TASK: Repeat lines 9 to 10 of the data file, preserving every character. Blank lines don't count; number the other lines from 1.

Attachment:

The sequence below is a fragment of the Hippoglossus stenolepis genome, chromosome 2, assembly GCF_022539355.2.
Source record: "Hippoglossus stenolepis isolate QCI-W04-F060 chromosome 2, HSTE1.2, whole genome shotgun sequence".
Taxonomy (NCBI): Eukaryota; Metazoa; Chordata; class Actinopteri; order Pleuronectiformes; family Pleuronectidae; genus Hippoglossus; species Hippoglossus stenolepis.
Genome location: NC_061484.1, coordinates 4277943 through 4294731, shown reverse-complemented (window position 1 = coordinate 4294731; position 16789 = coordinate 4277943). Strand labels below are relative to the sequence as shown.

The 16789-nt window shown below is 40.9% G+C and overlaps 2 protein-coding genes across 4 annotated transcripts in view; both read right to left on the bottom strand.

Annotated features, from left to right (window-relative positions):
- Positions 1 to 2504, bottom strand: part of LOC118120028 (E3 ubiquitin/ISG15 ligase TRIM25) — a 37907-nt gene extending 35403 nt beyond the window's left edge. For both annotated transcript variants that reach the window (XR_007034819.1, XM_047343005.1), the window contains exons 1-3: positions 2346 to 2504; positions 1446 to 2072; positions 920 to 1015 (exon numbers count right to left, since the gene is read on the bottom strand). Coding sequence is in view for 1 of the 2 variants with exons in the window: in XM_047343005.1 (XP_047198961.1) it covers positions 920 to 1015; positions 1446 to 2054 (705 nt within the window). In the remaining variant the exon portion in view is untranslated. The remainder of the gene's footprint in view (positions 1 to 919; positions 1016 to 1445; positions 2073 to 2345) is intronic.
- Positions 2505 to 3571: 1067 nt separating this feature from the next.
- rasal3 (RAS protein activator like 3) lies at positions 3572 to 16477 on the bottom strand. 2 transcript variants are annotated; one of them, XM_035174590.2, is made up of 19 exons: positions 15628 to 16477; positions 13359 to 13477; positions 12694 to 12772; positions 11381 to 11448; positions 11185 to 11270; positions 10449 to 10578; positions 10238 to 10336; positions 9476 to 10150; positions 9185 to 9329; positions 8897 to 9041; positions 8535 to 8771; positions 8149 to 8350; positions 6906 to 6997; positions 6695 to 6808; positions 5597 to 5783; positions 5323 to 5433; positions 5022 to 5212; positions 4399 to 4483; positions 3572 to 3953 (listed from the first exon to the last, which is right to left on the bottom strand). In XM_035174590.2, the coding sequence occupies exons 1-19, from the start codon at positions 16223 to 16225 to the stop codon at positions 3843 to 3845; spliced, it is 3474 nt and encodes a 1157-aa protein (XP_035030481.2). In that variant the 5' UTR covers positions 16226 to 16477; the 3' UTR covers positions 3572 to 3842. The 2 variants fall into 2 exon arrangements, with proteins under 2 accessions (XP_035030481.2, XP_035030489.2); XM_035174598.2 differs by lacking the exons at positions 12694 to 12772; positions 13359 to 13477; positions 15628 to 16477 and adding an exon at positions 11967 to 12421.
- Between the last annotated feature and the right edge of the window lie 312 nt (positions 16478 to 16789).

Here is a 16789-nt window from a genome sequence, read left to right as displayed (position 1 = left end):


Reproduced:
- rasal3 (RAS protein activator like 3) lies at positions 3572 to 16477 on the bottom strand. 2 transcript variants are annotated; one of them, XM_035174590.2, is made up of 19 exons: positions 15628 to 16477; positions 13359 to 13477; positions 12694 to 12772; positions 11381 to 11448; positions 11185 to 11270; positions 10449 to 10578; positions 10238 to 10336; positions 9476 to 10150; positions 9185 to 9329; positions 8897 to 9041; positions 8535 to 8771; positions 8149 to 8350; positions 6906 to 6997; positions 6695 to 6808; positions 5597 to 5783; positions 5323 to 5433; positions 5022 to 5212; positions 4399 to 4483; positions 3572 to 3953 (listed from the first exon to the last, which is right to left on the bottom strand). In XM_035174590.2, the coding sequence occupies exons 1-19, from the start codon at positions 16223 to 16225 to the stop codon at positions 3843 to 3845; spliced, it is 3474 nt and encodes a 1157-aa protein (XP_035030481.2). In that variant the 5' UTR covers positions 16226 to 16477; the 3' UTR covers positions 3572 to 3842. The 2 variants fall into 2 exon arrangements, with proteins under 2 accessions (XP_035030481.2, XP_035030489.2); XM_035174598.2 differs by lacking the exons at positions 12694 to 12772; positions 13359 to 13477; positions 15628 to 16477 and adding an exon at positions 11967 to 12421.
- Between the last annotated feature and the right edge of the window lie 312 nt (positions 16478 to 16789).